Katy Martin Rainey has been told, on more than one occasion, that she just might be obsessed with soybeans. And while she admits it’s a somewhat quirky obsession, she certainly doesn’t disagree.
Rainey, an assistant professor of plant breeding and genetics in Purdue University’s Department of Agronomy since 2012, grew up in the suburbs of Knoxville, Tennessee, where she didn’t have much interaction with agriculture. But the women in her life – her mother, grandmother and aunts – had a love for horticulture that sparked Rainey’s interest in plants very early in life.
“I’ve always been a researcher,” she said. “I was drawn to science from a young age.”
Rainey’s love of plants and insatiable thirst for research and plant improvement are what attracted her to a botany major at the University of Georgia, a doctorate in genetics and plant breeding from Cornell University, and a career in plant breeding.
“Soybean is sort of an interesting thing to dedicate your life to, but it’s the number one most grown crop globally in terms of acres,” she said. “Protein and oil make the crop extremely valuable.”
But it’s not just the volume and value of soybean that interests Rainey. It’s the stuff most don’t see when they look at a field that really draws her in.
“Most people look at a field of corn or soybeans and that’s what they see – some plants in the dirt. They don’t see what I see, which is all of the technology that goes into that field of corn or soybeans. It’s really striking.”
Included in each and every field of soybeans, she said, is a vast number of research hours and dollars invested to make sure each plant is best suited for the environment in which it’s grown. That means genetically improved traits, development of new soybean varieties, and constant assessments of which soybean varieties are best suited for any number of conditions – and that doesn’t even include the technology found in the inputs and machinery farmers use to grow a crop.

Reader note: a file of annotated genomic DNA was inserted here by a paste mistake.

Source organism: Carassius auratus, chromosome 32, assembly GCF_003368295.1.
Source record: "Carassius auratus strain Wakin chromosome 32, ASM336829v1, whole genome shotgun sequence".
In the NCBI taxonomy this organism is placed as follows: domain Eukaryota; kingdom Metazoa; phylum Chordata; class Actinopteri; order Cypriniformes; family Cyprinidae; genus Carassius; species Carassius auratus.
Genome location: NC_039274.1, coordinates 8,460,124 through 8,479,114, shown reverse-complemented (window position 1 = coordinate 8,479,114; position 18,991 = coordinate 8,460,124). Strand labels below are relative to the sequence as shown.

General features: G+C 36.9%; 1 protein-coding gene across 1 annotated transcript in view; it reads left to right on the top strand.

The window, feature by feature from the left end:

“Farming is a very technological endeavor. It just doesn’t look like it.”
Rainey, who started her career at Virginia Tech, said she was first drawn to Purdue because of the university’s Indiana location. The state sits in a prime soybean production area and boasts 5.5 million acres of the crop.
Purdue’s crop-breeding programs, faculty, vital relationships with industry, and the freedom to pursue more exploratory research also played a major role in her decision.
Rainey hopes to use those resources and opportunities to tackle major production challenges and revolutionize the soybean industry.
“I know about the challenges for soybean and where it could go,” she said. “I have this vision of how the industry could be different, and I want to bring that about. I’m motivated by my own personal vision for how the soybean industry should change.”
Rainey knows that’s a tall order. But because of her practical experience and very realistic understanding of the industry, she feels confident she and her colleagues can influence change. Some of her current research efforts include predicting yield, identifying genetic diversity, and using transdisciplinary approaches to optimizing soybean value.
If her passion for improving soybean weren’t enough to motivate her, Rainey said the students she teaches and mentors keep her focused and excited.
“I’m very proud of my students, what they do, the experiences they’re getting, and the quality of the data they’re collecting,” she said. “I love training students who are just gobbled up by industry. I love that they have great career opportunities and that those opportunities are driving good students into the plant breeding field.”
Soon after Rainey arrived, she learned she’d get to be a part of Purdue Agriculture’s Plant Sciences Research and Education Pipeline, an initiative to bolster plants research in an effort to feed the more than 9 billion people projected to inhabit the Earth by 2050. The initiative started with a $20 million commitment from the university by Purdue President Mitch Daniels in late 2013 as part of the university’s Purdue Moves campaign.
“The plant sciences initiative is the icing on the cake,” Rainey said.
Her favorite part of the initiative is the Automated Plant Phenotyping Facility scheduled to open at the Agronomy Center for Research and Education in the spring of 2016. The facility will allow for the development of automated systems that collect billions of field measurements showing differences in plant characteristics, such as canopy development, leaf area and photosynthetic ability.
“The phenotyping building out at ACRE completely modernizes what we do,” Rainey said. “We’re really going to push the envelope because we’re going to have this place for collaboration with engineering and computer science, and even industry.
“It puts a different perspective on what I’m doing. I feel like now I’m investing in the future.”
Contact Rainey at email@example.com